- The provision of loans or State guarantees at market rates;
- Support that is below the thresholds set by the De Minimis Regulation. This can include aid of up to €200,000 over three years in most sectors, subsidised loans of up to €1 million, and subsidised guarantees for loans of up to €1.5 million.
Similarly, aid to citizens and to health services or other public services coming from EU or national funds to tackle COVID-19 does not qualify as State aid and can be granted without Commission approval.
2. Support in line with the State aid rules
Member States may of course always provide support in line with the de minimis rules, the General Block Exemption Regulation (GBER) or grant rescue aid in line with the Rescue and Restructuring Guidelines.
The Commission has further directed Member States to apply Article 107(2)(b) TFEU, which enables Member States to compensate companies for the damage directly caused by exceptional occurrences such as COVID-19, including measures in sectors such as aviation and tourism. Should the impact of COVID-19 become particularly grave, Member States may also rely on Article 107(3)(b) TFEU, which allows Member States to grant State aid to "remedy a serious disturbance in the economy of a Member State". According to the Commission, the provisions of Article 107(3)(b) TFEU would allow Member States to meet acute liquidity needs and support companies facing bankruptcy due to the COVID-19 outbreak.
While Member States are encouraged to implement aid in the form of schemes and under the GBER, which require no individual State aid approval, further tailor-made measures for specific companies requiring an individual notification may be envisaged.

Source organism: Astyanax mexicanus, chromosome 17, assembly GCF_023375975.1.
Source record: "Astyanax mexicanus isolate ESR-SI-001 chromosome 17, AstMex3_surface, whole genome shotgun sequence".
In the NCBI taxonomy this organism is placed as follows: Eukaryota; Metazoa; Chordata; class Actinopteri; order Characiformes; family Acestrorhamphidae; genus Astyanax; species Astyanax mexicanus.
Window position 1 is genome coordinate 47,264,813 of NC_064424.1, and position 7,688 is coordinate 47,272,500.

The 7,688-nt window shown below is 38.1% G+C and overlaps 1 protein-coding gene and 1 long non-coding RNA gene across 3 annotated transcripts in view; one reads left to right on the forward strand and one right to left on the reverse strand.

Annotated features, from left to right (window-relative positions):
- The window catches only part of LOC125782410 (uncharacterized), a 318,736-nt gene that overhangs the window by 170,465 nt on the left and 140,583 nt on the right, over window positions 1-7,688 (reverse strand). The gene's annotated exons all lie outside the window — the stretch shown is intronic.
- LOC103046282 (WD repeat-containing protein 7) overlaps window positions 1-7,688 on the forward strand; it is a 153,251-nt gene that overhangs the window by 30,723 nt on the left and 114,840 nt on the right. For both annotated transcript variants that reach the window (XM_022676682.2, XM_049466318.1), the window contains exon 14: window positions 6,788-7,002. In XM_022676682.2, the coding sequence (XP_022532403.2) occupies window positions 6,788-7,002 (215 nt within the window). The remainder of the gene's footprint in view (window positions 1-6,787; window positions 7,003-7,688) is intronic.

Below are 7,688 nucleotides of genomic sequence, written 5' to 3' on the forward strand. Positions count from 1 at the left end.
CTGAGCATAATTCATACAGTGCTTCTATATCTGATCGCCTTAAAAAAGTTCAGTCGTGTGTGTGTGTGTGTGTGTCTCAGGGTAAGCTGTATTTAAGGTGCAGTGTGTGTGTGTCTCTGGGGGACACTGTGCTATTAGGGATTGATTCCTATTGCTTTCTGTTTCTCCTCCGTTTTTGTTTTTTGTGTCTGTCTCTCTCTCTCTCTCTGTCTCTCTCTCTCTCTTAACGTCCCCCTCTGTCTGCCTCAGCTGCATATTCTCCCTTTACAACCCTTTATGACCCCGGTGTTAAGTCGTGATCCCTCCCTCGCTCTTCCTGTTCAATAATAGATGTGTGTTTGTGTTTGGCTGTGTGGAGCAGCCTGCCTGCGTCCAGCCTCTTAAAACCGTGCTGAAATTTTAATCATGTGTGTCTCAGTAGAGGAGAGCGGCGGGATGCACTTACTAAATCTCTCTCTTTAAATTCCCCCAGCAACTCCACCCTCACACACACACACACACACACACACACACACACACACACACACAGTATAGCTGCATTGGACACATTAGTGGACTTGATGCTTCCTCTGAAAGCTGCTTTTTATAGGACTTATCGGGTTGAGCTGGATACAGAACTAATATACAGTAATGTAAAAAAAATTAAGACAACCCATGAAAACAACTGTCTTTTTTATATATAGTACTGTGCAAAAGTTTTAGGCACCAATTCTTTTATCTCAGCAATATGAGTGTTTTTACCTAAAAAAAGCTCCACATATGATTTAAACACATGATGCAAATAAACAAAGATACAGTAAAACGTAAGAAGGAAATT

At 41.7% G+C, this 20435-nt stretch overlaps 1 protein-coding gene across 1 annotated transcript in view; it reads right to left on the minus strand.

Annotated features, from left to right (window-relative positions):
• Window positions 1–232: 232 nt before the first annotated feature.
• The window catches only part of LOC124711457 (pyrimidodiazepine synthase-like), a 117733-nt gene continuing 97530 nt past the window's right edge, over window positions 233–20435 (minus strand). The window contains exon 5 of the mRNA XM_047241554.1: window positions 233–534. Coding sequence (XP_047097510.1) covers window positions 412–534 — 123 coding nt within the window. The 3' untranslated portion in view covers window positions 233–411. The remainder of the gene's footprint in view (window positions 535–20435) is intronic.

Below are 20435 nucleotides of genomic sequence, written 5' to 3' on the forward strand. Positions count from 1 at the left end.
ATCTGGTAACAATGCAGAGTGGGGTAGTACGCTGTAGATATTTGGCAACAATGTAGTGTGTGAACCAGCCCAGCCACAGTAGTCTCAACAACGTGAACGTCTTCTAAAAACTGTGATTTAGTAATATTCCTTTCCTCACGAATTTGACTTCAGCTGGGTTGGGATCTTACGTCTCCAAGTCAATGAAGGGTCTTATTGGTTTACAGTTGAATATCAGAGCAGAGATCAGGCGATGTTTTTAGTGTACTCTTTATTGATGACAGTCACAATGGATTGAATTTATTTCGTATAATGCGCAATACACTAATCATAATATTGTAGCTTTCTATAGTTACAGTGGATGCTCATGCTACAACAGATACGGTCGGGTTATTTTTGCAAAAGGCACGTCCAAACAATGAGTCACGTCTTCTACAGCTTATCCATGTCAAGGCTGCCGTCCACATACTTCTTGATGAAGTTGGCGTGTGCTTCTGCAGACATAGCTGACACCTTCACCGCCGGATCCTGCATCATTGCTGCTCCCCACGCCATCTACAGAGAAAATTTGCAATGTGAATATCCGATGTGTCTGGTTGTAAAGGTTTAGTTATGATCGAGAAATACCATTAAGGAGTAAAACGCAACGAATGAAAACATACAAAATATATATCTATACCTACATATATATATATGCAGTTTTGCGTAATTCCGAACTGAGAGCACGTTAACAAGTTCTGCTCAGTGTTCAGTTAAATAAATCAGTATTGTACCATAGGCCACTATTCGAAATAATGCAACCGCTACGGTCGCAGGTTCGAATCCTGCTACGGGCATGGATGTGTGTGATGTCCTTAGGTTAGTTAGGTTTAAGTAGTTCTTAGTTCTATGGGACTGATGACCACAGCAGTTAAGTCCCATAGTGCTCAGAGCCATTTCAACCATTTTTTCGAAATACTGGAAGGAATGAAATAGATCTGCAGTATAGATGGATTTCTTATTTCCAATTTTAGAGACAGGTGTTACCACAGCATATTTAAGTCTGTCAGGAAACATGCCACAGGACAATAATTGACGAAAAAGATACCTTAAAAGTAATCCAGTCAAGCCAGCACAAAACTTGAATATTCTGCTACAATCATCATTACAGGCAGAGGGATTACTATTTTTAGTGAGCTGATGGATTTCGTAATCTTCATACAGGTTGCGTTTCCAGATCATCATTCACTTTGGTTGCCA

The Commission has announced that it will deal quickly with any notifications, as illustrated by its approval of the first case within 24 hours of notification.
a. SME schemes
Member States which intend to support SMEs may do so by putting in place a dedicated State aid scheme, which only requires a single notification and approval. Such schemes could provide for rescue aid as defined under the Rescue and Restructuring Guidelines, and provide support, for example, to SMEs facing liquidity shortages for up to 18 months.
b. Individualised support to large companies
For State support to larger undertakings, Member States will regularly need to submit individual notifications to the Commission for approval.
Companies hit by the COVID-19 crisis may approach their respective governments in order to rely on support in line with the above guidance.
That said, as restrictive measures to contain the virus are likely to continue to be in place for a significant time (and may even be intensified), the current proposals may not be sufficient and a more substantive package could be required to adequately address the consequences. Moreover, with continued strain on the real economy, knock-on effects on the banking sector cannot be excluded. These may require an adaptation of the current post-crisis regime, including the State aid rules applicable in the sector and the respective regulatory regime such as the BRRD.
Against this background, today (Tuesday, March 17) the Commission proposed to the Member States the adoption of a temporary Framework allowing for inter alia (i) schemes enabling direct grants (or tax advantages) up to €500,000 to a company, (ii) subsidised State guarantees on bank loans, and (iii) public and private loans with subsidised interest rates. The Temporary Framework is supposed to be in place within a few days.
All stakeholders are well advised to closely follow developments and make known their concerns in order to ensure that business needs are met with an adequate response by regulators and policy makers.
This publication is provided for your convenience and does not constitute legal advice. This publication is protected by copyright.
© 2020 White & Case LLP